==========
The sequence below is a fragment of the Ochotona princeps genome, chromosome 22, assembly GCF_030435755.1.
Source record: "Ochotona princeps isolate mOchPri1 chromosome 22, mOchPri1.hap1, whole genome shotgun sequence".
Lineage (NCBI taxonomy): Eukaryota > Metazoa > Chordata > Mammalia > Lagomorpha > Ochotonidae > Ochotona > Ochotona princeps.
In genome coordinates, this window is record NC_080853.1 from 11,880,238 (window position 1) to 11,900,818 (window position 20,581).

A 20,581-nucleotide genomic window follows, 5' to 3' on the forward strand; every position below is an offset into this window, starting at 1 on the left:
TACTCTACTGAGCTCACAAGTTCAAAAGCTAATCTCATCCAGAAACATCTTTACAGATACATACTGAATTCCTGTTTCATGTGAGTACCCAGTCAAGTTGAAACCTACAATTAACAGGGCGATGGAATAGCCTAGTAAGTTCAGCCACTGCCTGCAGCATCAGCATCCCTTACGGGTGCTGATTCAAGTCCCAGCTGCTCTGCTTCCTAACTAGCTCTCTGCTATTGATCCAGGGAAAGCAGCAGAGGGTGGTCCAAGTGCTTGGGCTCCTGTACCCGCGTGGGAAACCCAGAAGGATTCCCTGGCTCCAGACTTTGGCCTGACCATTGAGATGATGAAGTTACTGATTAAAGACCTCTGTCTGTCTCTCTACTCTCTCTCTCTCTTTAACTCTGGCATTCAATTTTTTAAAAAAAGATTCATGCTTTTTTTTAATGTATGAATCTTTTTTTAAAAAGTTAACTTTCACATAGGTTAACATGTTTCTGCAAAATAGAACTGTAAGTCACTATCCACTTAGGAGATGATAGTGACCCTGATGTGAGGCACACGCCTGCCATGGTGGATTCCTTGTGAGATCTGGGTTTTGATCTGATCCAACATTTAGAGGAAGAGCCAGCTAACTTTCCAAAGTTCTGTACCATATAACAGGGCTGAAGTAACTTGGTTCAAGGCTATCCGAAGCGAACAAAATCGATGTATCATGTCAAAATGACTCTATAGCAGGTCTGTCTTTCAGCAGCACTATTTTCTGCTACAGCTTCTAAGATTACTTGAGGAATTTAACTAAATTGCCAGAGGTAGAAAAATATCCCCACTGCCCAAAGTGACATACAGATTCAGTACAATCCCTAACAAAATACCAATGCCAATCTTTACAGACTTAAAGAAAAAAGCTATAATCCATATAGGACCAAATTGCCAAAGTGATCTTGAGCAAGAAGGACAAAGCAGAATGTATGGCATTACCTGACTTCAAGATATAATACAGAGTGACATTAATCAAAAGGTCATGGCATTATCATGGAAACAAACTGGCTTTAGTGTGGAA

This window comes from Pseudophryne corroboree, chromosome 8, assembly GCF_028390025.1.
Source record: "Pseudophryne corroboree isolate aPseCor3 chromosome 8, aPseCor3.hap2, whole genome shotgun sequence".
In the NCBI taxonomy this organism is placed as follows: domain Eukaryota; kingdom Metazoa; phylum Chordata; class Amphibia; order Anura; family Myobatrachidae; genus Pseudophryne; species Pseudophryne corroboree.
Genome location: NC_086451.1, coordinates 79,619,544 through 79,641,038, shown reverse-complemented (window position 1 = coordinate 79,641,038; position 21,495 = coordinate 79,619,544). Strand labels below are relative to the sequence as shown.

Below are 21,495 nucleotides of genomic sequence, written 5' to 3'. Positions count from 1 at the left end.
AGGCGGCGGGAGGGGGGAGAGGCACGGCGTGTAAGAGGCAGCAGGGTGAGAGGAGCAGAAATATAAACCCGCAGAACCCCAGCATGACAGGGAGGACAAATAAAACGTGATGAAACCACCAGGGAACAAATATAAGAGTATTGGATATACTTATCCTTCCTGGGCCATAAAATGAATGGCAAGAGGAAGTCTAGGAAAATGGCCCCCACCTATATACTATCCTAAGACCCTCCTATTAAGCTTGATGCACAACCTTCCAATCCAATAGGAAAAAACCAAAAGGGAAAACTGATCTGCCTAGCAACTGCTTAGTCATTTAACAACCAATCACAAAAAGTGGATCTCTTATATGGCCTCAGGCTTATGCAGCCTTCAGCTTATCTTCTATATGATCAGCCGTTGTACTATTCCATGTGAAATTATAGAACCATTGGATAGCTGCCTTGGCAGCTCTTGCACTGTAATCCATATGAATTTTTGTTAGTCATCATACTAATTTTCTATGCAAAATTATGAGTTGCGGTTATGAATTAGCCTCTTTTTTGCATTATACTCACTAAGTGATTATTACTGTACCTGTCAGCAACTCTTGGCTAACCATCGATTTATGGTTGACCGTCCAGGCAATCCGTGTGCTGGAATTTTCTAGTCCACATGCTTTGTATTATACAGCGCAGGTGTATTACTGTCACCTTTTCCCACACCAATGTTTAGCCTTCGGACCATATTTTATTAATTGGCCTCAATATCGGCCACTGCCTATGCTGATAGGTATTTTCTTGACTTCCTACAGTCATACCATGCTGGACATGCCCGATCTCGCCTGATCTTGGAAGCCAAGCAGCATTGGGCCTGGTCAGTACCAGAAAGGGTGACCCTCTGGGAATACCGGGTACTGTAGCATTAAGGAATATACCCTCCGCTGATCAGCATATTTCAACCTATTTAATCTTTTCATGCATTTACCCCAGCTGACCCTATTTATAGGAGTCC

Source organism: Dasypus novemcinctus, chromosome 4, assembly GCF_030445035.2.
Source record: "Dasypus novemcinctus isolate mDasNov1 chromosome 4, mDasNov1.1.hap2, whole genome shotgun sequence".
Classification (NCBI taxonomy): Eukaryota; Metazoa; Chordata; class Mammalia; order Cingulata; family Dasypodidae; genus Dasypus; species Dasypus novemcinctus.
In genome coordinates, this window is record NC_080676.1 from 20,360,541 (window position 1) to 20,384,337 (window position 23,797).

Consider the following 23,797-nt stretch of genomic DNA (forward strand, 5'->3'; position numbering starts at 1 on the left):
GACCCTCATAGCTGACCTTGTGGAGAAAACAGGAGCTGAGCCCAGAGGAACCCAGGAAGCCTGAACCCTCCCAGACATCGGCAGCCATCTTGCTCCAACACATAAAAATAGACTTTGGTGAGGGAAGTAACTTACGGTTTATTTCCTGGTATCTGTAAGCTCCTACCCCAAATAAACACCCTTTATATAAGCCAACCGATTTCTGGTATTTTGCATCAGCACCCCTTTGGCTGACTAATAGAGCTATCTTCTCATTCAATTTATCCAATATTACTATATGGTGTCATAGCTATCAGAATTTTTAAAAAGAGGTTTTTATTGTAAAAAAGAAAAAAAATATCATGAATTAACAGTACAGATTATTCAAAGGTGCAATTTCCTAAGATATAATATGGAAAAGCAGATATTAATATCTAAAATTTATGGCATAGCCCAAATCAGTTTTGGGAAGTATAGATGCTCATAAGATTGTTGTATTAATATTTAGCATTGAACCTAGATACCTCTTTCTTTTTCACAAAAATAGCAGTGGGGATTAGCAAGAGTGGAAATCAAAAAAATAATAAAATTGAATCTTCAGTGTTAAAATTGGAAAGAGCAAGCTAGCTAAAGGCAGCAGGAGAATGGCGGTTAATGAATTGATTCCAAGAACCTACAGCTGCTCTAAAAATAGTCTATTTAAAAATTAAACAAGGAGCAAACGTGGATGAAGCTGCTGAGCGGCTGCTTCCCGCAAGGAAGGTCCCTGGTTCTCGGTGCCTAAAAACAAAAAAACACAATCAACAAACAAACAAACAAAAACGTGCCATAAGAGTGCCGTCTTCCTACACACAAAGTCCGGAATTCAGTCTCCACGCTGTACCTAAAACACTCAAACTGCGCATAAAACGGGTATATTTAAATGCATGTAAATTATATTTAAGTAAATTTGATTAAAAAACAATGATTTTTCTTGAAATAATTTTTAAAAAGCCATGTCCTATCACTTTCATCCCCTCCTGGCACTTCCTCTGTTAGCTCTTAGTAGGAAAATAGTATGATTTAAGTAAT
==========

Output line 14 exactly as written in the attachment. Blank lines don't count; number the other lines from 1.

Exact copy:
Source record: "Dasypus novemcinctus isolate mDasNov1 chromosome 4, mDasNov1.1.hap2, whole genome shotgun sequence".